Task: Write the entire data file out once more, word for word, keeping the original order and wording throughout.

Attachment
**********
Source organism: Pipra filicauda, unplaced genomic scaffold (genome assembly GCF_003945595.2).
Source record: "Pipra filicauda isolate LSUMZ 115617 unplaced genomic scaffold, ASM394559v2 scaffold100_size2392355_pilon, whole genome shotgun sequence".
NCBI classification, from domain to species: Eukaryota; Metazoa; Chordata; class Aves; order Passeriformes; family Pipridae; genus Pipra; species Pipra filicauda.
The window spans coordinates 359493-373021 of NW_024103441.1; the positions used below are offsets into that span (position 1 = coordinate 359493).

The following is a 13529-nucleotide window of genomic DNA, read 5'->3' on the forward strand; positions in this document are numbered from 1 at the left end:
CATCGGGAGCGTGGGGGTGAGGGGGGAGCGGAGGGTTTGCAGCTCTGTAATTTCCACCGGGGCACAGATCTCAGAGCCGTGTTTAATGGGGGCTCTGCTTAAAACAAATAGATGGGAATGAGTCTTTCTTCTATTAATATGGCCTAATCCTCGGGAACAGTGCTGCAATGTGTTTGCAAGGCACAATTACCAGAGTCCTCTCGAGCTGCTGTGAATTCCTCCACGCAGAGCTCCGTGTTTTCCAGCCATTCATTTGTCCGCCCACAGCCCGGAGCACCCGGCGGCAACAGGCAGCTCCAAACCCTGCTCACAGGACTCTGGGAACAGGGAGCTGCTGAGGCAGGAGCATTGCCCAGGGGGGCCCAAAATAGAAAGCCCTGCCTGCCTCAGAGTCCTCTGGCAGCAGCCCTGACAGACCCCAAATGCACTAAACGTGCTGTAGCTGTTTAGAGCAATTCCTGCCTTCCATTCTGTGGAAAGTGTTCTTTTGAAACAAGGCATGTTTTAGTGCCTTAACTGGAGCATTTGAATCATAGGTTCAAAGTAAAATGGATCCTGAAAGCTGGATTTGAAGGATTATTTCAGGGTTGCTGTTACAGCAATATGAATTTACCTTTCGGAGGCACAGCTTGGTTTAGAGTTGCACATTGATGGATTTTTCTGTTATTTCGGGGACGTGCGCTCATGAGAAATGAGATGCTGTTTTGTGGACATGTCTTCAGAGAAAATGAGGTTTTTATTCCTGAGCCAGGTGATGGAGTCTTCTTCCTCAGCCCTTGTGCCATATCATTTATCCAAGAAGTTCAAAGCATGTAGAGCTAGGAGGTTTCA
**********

Source organism: Pipra filicauda, unplaced genomic scaffold (genome assembly GCF_003945595.2).
Source record: "Pipra filicauda isolate LSUMZ 115617 unplaced genomic scaffold, ASM394559v2 scaffold100_size2392355_pilon, whole genome shotgun sequence".
NCBI classification, from domain to species: Eukaryota; Metazoa; Chordata; class Aves; order Passeriformes; family Pipridae; genus Pipra; species Pipra filicauda.
The window spans coordinates 359493-373021 of NW_024103441.1; the positions used below are offsets into that span (position 1 = coordinate 359493).

The following is a 13529-nucleotide window of genomic DNA, read 5'->3' on the forward strand; positions in this document are numbered from 1 at the left end:
CATCGGGAGCGTGGGGGTGAGGGGGGAGCGGAGGGTTTGCAGCTCTGTAATTTCCACCGGGGCACAGATCTCAGAGCCGTGTTTAATGGGGGCTCTGCTTAAAACAAATAGATGGGAATGAGTCTTTCTTCTATTAATATGGCCTAATCCTCGGGAACAGTGCTGCAATGTGTTTGCAAGGCACAATTACCAGAGTCCTCTCGAGCTGCTGTGAATTCCTCCACGCAGAGCTCCGTGTTTTCCAGCCATTCATTTGTCCGCCCACAGCCCGGAGCACCCGGCGGCAACAGGCAGCTCCAAACCCTGCTCACAGGACTCTGGGAACAGGGAGCTGCTGAGGCAGGAGCATTGCCCAGGGGGGCCCAAAATAGAAAGCCCTGCCTGCCTCAGAGTCCTCTGGCAGCAGCCCTGACAGACCCCAAATGCACTAAACGTGCTGTAGCTGTTTAGAGCAATTCCTGCCTTCCATTCTGTGGAAAGTGTTCTTTTGAAACAAGGCATGTTTTAGTGCCTTAACTGGAGCATTTGAATCATAGGTTCAAAGTAAAATGGATCCTGAAAGCTGGATTTGAAGGATTATTTCAGGGTTGCTGTTACAGCAATATGAATTTACCTTTCGGAGGCACAGCTTGGTTTAGAGTTGCACATTGATGGATTTTTCTGTTATTTCGGGGACGTGCGCTCATGAGAAATGAGATGCTGTTTTGTGGACATGTCTTCAGAGAAAATGAGGTTTTTATTCCTGAGCCAGGTGATGGAGTCTTCTTCCTCAGCCCTTGTGCCATATCATTTATCCAAGAAGTTCAAAGCATGTAGAGCTAGGAGGTTTCA